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Shanghai at night, taken by English professor and honorary “Trip Dad” Matt Heitzman.
Coming to China, I had no idea what to expect, but I did have a 14-hour flight to ponder what might await me when the plane touched the pavement. The fact that in half a day I would be walking on the other side of the Earth was surreal to me. On the flight, I thought about how in American society, it’s obvious that we have many stereotypes and impressions that view China in a negative light. “Made in China” is synonymous with products being cheap and undesirable. The phrase “shanghaied” means to be swindled or fooled. And in politics, our current president has tweeted that the concept of global warming is a hoax created by the Chinese. And though I’d like to think of myself as a very open-minded person, I was unsure of what to expect visiting a nation that politically dances the line of being friend or foe to the United States. I have always been interested in Chinese history and culture, yet in this modern era under a Communist regime, things were going to be a lot different than what I had seen from the History Channel.
After we stumbled out of the plane, we began the next leg of our journey, driving to a hotel in the center of the teeming metropolis of Shanghai, with a population of nearly 24 million people. What first struck me was how the city seemed to sprawl on and on with no end in sight, with high rises dotting the horizon no matter what direction you look. Our hotel was in Puxi, the historic part of the city, where the architecture along the Bund (the riverside of old Shanghai) looked like a street you could find in London. The European Concessions of Shanghai made the Bund unmistakably western, and though it was beautiful, I couldn’t help but wonder what the cityscape would look like if it had been left untouched. But as I strayed farther from the riverside, I saw the China that I pictured in my mind. Markets and food shops lined every edge of the streets, every block I turned on was aromatic with different types of pork buns or fresh vegetables. Nanjing Road, only a few minutes’ walk from our hotel, was essentially the Times Square of Shanghai. The street featured giant spreads of high-end clothing stores, and the savvy shoppers walking down the street wore designer brands down to their shoes and intricate umbrellas. While the fashion on Nanjing Road ranged from elaborate to stunning, there was nothing more beautiful than the neon lights of the storefronts reflecting in the rain.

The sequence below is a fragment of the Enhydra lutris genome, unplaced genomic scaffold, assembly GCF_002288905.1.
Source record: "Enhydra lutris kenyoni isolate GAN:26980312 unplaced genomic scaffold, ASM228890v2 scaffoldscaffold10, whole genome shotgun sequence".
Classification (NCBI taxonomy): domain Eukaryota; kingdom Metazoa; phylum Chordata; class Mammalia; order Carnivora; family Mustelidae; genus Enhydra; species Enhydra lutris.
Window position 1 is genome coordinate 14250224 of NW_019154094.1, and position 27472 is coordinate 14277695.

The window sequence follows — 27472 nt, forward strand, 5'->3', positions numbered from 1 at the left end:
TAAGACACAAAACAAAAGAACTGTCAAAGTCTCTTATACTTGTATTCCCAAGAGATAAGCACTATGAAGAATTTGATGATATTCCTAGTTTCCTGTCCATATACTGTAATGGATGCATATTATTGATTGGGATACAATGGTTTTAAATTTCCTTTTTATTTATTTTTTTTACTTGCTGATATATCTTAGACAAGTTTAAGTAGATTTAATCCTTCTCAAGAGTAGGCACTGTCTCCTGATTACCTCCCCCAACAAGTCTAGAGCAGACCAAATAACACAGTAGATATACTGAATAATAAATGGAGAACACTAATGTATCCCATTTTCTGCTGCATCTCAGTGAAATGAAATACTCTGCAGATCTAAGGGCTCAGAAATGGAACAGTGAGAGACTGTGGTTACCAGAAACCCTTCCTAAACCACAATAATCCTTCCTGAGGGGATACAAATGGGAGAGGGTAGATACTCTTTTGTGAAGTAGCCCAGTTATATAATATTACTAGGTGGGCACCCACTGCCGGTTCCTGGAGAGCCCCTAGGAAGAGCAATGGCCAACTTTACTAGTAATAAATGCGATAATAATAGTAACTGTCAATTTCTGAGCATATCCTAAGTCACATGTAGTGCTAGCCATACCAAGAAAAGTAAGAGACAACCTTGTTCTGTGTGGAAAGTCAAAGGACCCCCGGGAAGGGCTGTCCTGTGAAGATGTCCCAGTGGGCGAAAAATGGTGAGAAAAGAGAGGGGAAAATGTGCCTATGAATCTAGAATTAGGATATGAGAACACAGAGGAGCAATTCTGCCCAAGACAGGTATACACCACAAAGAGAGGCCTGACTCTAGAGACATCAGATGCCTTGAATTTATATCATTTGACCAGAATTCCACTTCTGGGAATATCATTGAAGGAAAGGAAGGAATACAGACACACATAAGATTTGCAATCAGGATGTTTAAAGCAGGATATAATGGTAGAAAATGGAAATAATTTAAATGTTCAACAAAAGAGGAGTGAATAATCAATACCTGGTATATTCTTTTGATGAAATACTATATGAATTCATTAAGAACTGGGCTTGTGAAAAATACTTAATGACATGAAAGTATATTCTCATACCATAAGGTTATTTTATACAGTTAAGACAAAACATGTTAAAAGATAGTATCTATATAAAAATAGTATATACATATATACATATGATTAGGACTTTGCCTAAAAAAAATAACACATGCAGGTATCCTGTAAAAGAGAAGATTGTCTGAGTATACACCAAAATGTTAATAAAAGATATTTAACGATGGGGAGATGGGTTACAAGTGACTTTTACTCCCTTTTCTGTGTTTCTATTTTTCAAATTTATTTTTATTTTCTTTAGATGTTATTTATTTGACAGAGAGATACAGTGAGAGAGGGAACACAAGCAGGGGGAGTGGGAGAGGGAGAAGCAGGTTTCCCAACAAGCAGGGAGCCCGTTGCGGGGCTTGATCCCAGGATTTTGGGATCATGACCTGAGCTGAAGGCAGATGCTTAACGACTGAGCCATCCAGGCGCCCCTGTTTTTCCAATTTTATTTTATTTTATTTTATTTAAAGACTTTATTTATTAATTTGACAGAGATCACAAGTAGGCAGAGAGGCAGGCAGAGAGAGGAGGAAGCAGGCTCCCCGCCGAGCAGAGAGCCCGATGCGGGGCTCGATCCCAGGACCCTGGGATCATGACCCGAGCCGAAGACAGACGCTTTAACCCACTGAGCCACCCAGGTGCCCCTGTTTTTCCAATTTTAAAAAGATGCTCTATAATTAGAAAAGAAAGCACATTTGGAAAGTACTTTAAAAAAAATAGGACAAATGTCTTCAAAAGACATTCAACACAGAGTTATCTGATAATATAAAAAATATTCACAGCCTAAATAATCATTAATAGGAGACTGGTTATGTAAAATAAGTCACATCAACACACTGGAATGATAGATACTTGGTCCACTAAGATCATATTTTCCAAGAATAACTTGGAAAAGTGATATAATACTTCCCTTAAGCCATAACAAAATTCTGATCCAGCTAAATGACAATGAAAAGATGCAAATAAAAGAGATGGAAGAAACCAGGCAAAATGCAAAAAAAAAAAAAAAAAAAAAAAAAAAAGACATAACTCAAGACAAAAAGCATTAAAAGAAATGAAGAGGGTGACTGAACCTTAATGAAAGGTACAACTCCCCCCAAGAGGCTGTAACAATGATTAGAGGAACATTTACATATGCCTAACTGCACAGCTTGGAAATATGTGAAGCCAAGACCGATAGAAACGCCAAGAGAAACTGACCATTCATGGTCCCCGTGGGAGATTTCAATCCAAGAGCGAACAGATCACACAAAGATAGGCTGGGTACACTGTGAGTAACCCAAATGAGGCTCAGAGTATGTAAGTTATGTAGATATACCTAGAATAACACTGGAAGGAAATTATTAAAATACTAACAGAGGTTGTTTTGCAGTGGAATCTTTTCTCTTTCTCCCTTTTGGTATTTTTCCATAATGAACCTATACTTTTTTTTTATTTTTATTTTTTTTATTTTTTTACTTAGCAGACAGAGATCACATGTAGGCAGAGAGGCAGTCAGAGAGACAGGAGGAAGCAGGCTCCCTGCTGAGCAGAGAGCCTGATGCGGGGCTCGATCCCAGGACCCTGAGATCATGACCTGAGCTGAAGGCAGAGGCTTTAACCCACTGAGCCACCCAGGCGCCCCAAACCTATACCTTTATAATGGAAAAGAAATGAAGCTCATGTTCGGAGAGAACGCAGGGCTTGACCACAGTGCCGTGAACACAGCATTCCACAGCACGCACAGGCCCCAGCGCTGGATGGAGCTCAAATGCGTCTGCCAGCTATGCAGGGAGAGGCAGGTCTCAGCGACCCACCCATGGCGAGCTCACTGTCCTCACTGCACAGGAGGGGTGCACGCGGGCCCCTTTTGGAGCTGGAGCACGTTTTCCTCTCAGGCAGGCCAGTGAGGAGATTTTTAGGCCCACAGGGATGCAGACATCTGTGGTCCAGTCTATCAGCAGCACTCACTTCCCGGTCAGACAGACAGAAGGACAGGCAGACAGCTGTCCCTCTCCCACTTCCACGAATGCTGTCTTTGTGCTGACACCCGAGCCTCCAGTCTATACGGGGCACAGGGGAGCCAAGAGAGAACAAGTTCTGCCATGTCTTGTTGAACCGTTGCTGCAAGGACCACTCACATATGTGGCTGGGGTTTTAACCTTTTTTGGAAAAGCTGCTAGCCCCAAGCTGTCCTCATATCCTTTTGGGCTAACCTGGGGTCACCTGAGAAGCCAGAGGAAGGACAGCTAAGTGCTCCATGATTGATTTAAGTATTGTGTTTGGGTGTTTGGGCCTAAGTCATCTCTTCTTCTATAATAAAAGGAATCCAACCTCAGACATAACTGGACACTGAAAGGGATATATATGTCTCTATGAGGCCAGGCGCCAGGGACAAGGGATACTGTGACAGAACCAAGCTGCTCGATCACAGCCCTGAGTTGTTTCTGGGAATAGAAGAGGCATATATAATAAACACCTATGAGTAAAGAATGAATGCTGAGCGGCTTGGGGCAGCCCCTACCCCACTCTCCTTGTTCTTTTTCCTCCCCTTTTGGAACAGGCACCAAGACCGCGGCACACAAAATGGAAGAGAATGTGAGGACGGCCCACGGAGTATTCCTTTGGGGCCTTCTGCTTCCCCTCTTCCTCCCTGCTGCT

I loved taking walks through Puxi, but nothing else in this world compares to the futuristic metropolitan Pudong. The technology and innovation of the Pudong area was incredible, reminding me of the architecture of Disney World’s Future Land. Every sky rise had its own unique aesthetic, curving and twisting into the sky. Even the traffic, as unbearable as it can be, was undeniably high tech. When driving in Shanghai, one can drive on the regular street or on the elevated roads, which tower above the common path like roads in the sky. The public transportation in Shanghai moved at speeds incomparable to SEPTA, with the Maglev train (a train that elevates with magnets, reducing friction and increasing speed) breaking through the Chinese landscape like a bullet (to be exact, 268 miles per hour).
After the day at the gardens, our class traveled to Zhenjiang, a neighboring province, where we would spend the next few days at Jiangsu University. During our time there, I had the opportunity to become friends with a Chinese university student whose English name was Ray. Over dinner one night, I had to ask him something that was itching on the back of mind–his opinion of the government. I reassured him that if he felt uncomfortable talking about it, I totally understood, but he gave me a shy smile and said that it was fine. He went on to say that he doesn’t like the Communist government very much, but he feels conflicted because he loves China and its history. Talking to him, I realized that in America, young people are encouraged to use their voices and become activists for what they’re passionate about. But in China, it wasn’t too long ago where such openness about one’s political leanings wasn’t only discouraged, it was a criminal offense. Yet the subtlety in his opinions wasn’t only for this reason; it’s also because of the Chinese mindset of supporting your home and your community. He elaborated that though the Chinese government was not ideal, he’s proud of where he’s from and wants to make it better rather than cast it away. Our conversation over barbecued pork and chicken feet on a skewer made me realize that that though our governments are vastly different, we as people have much in common and a lot we could learn from each other.
One of the traditional buildings in the marketplace.